- They said poor state of vessel caused the deaths of Mariam Kigenda and her daughter Amanda on September 29
- MPs further want KMA to review the ferry inspection procedure to check for lapses and weaknesses
Members of Parliament have ordered that MV Harambee – the ferry which caused the death of a woman and her daughter at the Likoni crossing channel in September - be grounded.
The Public Investments Committee ruled that the vessel should be in operation only after it undergoes dry docking and significant repairs.
In a report tabled in Parliament yesterday, the committee chaired by Mvita MP Abdulswamad Nassir asked the industry regulator, Kenya Maritime Authority, to enforce the directive.
They held that the sorry state of the vessel caused the deaths of Mariam Kigenda and her daughter Amanda on September 29.
“The non-functional prow partly played a part in the accident that claimed the lives of the two when a vehicle slipped off MV Harambee,” the report reads.
The MPs concluded that the vessel was overloaded when the accident occurred and that the car was dangerously parked at the edge of the deck with no chain to prevent vehicles from slipping off the ferry.
“Additionally, the props were submerged which further exposed the vehicle to slipping off the ferry,” the report reads.
The committee further asks KMA to ground all other ferries that do not meet the safety standards by canceling their certificates.
“The authority should undertake fresh inspection of all ferries to determine which of the vessels meet safety standards and have undergone scheduled maintenance,” the report signed by Nassir reads.
The committee further wants the National Treasury to urgently release funds to the Kenya Ferry Services to ensure the vessels at the channel are repaired adequately.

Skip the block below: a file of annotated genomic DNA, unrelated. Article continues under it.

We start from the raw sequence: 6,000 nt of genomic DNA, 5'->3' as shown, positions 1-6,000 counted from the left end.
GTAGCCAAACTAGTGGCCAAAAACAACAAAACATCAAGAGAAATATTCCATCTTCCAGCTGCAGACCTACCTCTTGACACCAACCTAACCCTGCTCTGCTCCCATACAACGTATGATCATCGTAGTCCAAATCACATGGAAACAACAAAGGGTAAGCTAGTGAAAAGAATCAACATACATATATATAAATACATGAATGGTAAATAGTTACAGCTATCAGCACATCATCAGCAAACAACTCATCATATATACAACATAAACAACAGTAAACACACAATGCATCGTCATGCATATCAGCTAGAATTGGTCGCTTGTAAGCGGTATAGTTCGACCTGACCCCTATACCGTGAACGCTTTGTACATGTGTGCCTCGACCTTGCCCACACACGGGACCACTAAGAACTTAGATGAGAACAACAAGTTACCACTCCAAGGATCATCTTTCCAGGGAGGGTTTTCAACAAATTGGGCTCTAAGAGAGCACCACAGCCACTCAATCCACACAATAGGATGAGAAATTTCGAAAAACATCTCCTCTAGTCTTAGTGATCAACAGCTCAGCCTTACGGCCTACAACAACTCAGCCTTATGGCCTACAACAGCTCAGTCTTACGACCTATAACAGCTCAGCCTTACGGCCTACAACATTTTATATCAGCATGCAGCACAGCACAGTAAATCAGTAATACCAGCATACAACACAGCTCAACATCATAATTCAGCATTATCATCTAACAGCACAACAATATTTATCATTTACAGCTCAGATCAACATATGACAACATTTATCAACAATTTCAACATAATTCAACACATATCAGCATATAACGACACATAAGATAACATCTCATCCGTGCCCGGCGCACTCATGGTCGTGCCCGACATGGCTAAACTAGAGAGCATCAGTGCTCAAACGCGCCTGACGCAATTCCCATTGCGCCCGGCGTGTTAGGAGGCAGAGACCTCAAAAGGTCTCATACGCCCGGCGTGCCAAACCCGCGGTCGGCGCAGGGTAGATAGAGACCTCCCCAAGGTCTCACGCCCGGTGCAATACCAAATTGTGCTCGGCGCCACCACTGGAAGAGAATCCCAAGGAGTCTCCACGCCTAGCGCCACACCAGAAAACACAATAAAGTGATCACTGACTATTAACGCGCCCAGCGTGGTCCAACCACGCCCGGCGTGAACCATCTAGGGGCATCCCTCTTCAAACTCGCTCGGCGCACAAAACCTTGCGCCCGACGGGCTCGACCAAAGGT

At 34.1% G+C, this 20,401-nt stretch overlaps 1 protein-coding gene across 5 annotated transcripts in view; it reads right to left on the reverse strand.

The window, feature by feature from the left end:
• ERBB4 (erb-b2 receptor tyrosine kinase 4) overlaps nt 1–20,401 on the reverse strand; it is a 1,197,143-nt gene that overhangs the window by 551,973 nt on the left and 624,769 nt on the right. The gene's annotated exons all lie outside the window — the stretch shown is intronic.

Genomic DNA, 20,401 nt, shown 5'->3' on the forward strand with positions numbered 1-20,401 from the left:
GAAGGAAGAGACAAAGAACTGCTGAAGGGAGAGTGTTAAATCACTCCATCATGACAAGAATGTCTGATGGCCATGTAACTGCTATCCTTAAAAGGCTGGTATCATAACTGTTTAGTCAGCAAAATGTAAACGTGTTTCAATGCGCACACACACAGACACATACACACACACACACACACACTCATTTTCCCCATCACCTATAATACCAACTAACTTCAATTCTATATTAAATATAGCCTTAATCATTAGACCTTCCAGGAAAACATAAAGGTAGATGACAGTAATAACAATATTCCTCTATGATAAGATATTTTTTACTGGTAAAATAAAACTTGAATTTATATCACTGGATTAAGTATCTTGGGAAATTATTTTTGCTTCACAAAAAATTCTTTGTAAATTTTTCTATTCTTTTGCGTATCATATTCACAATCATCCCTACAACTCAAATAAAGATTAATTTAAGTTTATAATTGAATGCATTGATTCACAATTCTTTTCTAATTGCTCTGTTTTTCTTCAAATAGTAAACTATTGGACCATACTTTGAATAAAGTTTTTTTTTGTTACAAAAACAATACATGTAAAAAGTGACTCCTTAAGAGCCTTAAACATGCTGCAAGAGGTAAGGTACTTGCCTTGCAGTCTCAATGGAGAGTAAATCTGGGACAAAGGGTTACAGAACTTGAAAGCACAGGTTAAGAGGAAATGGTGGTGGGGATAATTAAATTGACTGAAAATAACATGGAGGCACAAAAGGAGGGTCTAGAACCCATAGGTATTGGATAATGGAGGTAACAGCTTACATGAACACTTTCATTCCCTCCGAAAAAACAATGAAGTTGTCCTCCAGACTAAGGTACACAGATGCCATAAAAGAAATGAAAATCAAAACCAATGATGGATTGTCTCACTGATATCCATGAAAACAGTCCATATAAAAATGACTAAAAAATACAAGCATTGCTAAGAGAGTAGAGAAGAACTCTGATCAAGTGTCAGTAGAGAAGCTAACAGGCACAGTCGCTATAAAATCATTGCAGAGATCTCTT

“The funds should be ring-fenced in future budgets to ensure the monies are available whenever KFS needs them for maintenance,” the PIC said.
The lawmakers have also invited the Auditor General’s office to conduct a value-for-money audit on the contract between African Marine and General Engineering and KFS for repair of ferries.
This will be to establish whether there was probity, efficiency and effectiveness in the use of public funds since African Marine has been the sole provider of dry-docking services.
“Kenya Ports Authority should consider establishing a dry dock facility for the repair and maintenance of maritime vessels, including ferries,” the committee said.
MPs further want KMA to review the ferry inspection procedure to check for lapses and weaknesses of the process.
“Measures should be put in place to ensure the inspection procedure has no loopholes and that vessels are comprehensively inspected before being issued with safety certificates,” Nassir’s team added.
The legislators called for the recruitment of younger ferry inspectors to help with succession planning as the current inspector is aged.
“KMA should recruit drivers and provide the requisite training on search and rescue in the event of accidents. The divers should be stationed in every ferry that makes a crossing at Likoni channel to respond to accidents,” the report reads.
The team further wants ferry users to face stiff penalties for failing to adhere to safety guidelines while using the ferries.
The MPs have also recommended that the company providing security services at the channel be dropped for negligence.